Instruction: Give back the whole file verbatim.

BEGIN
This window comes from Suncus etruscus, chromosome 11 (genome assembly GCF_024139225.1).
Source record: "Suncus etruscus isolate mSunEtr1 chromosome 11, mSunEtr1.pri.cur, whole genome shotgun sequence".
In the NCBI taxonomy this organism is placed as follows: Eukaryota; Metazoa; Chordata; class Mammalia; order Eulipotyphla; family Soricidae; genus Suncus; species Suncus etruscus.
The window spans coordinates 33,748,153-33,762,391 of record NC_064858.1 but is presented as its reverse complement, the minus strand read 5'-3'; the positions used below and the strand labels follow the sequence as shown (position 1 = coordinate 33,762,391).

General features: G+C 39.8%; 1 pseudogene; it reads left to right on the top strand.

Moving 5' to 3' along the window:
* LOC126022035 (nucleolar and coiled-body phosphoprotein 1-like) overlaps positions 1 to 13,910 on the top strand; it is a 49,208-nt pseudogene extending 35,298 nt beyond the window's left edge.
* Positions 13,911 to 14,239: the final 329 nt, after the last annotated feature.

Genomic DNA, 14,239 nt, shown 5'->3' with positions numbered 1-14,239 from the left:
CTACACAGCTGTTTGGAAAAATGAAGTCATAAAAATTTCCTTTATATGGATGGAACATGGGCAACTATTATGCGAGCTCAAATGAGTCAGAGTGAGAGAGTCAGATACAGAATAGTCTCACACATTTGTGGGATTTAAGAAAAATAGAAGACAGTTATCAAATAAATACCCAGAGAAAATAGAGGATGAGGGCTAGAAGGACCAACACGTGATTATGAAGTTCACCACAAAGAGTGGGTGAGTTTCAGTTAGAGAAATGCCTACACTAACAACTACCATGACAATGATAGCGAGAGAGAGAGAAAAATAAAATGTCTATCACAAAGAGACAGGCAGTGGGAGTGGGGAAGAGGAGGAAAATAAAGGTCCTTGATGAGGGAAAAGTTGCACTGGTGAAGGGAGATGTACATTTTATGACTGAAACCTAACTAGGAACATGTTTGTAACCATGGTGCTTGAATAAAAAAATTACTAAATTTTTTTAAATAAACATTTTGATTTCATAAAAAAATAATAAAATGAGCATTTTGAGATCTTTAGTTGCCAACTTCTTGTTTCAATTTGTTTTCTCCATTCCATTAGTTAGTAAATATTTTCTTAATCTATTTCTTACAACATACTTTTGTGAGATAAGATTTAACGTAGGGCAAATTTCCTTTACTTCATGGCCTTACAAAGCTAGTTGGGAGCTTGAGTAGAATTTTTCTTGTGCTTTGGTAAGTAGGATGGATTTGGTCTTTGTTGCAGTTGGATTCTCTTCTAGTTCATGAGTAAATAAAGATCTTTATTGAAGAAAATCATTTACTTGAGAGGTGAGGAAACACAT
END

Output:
This window comes from Suncus etruscus, chromosome 11 (genome assembly GCF_024139225.1).
Source record: "Suncus etruscus isolate mSunEtr1 chromosome 11, mSunEtr1.pri.cur, whole genome shotgun sequence".
In the NCBI taxonomy this organism is placed as follows: Eukaryota; Metazoa; Chordata; class Mammalia; order Eulipotyphla; family Soricidae; genus Suncus; species Suncus etruscus.
The window spans coordinates 33,748,153-33,762,391 of record NC_064858.1 but is presented as its reverse complement, the minus strand read 5'-3'; the positions used below and the strand labels follow the sequence as shown (position 1 = coordinate 33,762,391).

General features: G+C 39.8%; 1 pseudogene; it reads left to right on the top strand.

Moving 5' to 3' along the window:
* LOC126022035 (nucleolar and coiled-body phosphoprotein 1-like) overlaps positions 1 to 13,910 on the top strand; it is a 49,208-nt pseudogene extending 35,298 nt beyond the window's left edge.
* Positions 13,911 to 14,239: the final 329 nt, after the last annotated feature.

Genomic DNA, 14,239 nt, shown 5'->3' with positions numbered 1-14,239 from the left:
CTACACAGCTGTTTGGAAAAATGAAGTCATAAAAATTTCCTTTATATGGATGGAACATGGGCAACTATTATGCGAGCTCAAATGAGTCAGAGTGAGAGAGTCAGATACAGAATAGTCTCACACATTTGTGGGATTTAAGAAAAATAGAAGACAGTTATCAAATAAATACCCAGAGAAAATAGAGGATGAGGGCTAGAAGGACCAACACGTGATTATGAAGTTCACCACAAAGAGTGGGTGAGTTTCAGTTAGAGAAATGCCTACACTAACAACTACCATGACAATGATAGCGAGAGAGAGAGAAAAATAAAATGTCTATCACAAAGAGACAGGCAGTGGGAGTGGGGAAGAGGAGGAAAATAAAGGTCCTTGATGAGGGAAAAGTTGCACTGGTGAAGGGAGATGTACATTTTATGACTGAAACCTAACTAGGAACATGTTTGTAACCATGGTGCTTGAATAAAAAAATTACTAAATTTTTTTAAATAAACATTTTGATTTCATAAAAAAATAATAAAATGAGCATTTTGAGATCTTTAGTTGCCAACTTCTTGTTTCAATTTGTTTTCTCCATTCCATTAGTTAGTAAATATTTTCTTAATCTATTTCTTACAACATACTTTTGTGAGATAAGATTTAACGTAGGGCAAATTTCCTTTACTTCATGGCCTTACAAAGCTAGTTGGGAGCTTGAGTAGAATTTTTCTTGTGCTTTGGTAAGTAGGATGGATTTGGTCTTTGTTGCAGTTGGATTCTCTTCTAGTTCATGAGTAAATAAAGATCTTTATTGAAGAAAATCATTTACTTGAGAGGTGAGGAAACACAT